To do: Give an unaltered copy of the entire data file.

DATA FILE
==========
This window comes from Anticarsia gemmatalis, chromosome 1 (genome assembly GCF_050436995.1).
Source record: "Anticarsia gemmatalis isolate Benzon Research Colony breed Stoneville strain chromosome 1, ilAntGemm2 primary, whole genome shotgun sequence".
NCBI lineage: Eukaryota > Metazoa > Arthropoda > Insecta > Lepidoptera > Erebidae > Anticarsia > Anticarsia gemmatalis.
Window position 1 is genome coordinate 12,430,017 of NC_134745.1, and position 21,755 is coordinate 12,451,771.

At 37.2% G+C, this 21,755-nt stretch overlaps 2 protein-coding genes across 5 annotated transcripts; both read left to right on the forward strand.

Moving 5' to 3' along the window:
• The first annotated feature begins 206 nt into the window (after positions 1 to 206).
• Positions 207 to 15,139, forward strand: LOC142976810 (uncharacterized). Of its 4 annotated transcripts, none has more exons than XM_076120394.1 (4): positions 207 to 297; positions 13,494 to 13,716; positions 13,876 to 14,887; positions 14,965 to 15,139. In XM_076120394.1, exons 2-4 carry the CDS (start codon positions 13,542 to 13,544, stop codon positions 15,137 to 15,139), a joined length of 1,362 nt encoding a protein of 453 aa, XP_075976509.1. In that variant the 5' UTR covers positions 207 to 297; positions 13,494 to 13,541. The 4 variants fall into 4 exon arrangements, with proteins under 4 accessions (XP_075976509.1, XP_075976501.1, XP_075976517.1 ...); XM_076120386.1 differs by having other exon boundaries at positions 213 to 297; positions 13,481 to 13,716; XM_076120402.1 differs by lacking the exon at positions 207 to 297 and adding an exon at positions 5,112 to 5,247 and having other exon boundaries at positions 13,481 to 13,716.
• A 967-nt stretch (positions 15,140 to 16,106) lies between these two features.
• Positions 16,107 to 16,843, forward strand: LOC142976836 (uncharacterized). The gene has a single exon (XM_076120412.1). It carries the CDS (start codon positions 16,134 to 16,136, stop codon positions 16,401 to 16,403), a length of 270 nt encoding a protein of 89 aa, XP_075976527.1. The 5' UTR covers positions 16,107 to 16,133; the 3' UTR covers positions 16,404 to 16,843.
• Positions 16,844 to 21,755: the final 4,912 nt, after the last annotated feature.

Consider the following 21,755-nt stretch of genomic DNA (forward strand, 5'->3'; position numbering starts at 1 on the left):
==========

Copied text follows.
This window comes from Anticarsia gemmatalis, chromosome 1 (genome assembly GCF_050436995.1).
Source record: "Anticarsia gemmatalis isolate Benzon Research Colony breed Stoneville strain chromosome 1, ilAntGemm2 primary, whole genome shotgun sequence".
NCBI lineage: Eukaryota > Metazoa > Arthropoda > Insecta > Lepidoptera > Erebidae > Anticarsia > Anticarsia gemmatalis.
Window position 1 is genome coordinate 12,430,017 of NC_134745.1, and position 21,755 is coordinate 12,451,771.

At 37.2% G+C, this 21,755-nt stretch overlaps 2 protein-coding genes across 5 annotated transcripts; both read left to right on the forward strand.

Moving 5' to 3' along the window:
• The first annotated feature begins 206 nt into the window (after positions 1 to 206).
• Positions 207 to 15,139, forward strand: LOC142976810 (uncharacterized). Of its 4 annotated transcripts, none has more exons than XM_076120394.1 (4): positions 207 to 297; positions 13,494 to 13,716; positions 13,876 to 14,887; positions 14,965 to 15,139. In XM_076120394.1, exons 2-4 carry the CDS (start codon positions 13,542 to 13,544, stop codon positions 15,137 to 15,139), a joined length of 1,362 nt encoding a protein of 453 aa, XP_075976509.1. In that variant the 5' UTR covers positions 207 to 297; positions 13,494 to 13,541. The 4 variants fall into 4 exon arrangements, with proteins under 4 accessions (XP_075976509.1, XP_075976501.1, XP_075976517.1 ...); XM_076120386.1 differs by having other exon boundaries at positions 213 to 297; positions 13,481 to 13,716; XM_076120402.1 differs by lacking the exon at positions 207 to 297 and adding an exon at positions 5,112 to 5,247 and having other exon boundaries at positions 13,481 to 13,716.
• A 967-nt stretch (positions 15,140 to 16,106) lies between these two features.
• Positions 16,107 to 16,843, forward strand: LOC142976836 (uncharacterized). The gene has a single exon (XM_076120412.1). It carries the CDS (start codon positions 16,134 to 16,136, stop codon positions 16,401 to 16,403), a length of 270 nt encoding a protein of 89 aa, XP_075976527.1. The 5' UTR covers positions 16,107 to 16,133; the 3' UTR covers positions 16,404 to 16,843.
• Positions 16,844 to 21,755: the final 4,912 nt, after the last annotated feature.

Consider the following 21,755-nt stretch of genomic DNA (forward strand, 5'->3'; position numbering starts at 1 on the left):